Diabetes mellitus is one of the many diseases that affects both cats and humans. DM is generally considered a chronic endocrine (hormonal) disorder, though its duration can vary. It occurs in all ages and breeds, but primarily affects middle-aged to older cats, and more males than females.
The basic cause is loss of insulin, an indispensable hormone released from beta cells in the pancreas. A hormone is a substance released from one area in the body that travels in the bloodstream to exert its influence on other body tissues and organs. Because of its many functions, insulin has a direct or indirect effect on every tissue and organ in the body.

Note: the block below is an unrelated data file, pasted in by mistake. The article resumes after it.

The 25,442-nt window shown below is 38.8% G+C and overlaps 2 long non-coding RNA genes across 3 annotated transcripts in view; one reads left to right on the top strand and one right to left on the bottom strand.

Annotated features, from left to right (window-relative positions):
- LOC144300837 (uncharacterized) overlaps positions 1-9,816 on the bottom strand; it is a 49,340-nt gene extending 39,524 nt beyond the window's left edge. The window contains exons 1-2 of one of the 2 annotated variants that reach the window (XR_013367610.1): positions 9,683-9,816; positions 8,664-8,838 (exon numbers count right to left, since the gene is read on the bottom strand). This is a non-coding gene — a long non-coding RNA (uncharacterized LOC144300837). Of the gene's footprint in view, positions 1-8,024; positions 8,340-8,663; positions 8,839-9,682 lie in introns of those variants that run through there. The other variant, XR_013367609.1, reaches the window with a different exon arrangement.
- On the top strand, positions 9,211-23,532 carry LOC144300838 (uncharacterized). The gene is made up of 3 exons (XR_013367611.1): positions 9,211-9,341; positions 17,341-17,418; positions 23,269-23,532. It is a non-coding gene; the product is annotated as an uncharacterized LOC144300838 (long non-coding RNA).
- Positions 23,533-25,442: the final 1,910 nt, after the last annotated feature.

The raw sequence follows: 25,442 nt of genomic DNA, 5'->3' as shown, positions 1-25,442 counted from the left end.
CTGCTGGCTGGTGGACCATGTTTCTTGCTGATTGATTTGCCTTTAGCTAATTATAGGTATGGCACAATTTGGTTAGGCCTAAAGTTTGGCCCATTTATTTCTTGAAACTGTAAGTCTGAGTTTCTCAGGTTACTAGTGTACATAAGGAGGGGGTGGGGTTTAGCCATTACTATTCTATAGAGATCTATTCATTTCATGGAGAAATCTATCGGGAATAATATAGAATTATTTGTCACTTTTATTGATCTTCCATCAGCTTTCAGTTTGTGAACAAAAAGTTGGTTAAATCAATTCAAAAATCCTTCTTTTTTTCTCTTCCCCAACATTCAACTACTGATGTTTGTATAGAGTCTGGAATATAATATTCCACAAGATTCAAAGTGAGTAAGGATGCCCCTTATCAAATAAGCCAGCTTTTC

Insulin’s primary role is to control glucose (sugar) transport and uptake by the body’s cells. This glucose uptake provides the fuel for cell function and metabolism. Without proper nutrition, the cells and tissues are unable to do their jobs and must find alternate, less efficient energy sources.
Basically, insulin is involved in the body’s use of all possible energy sources.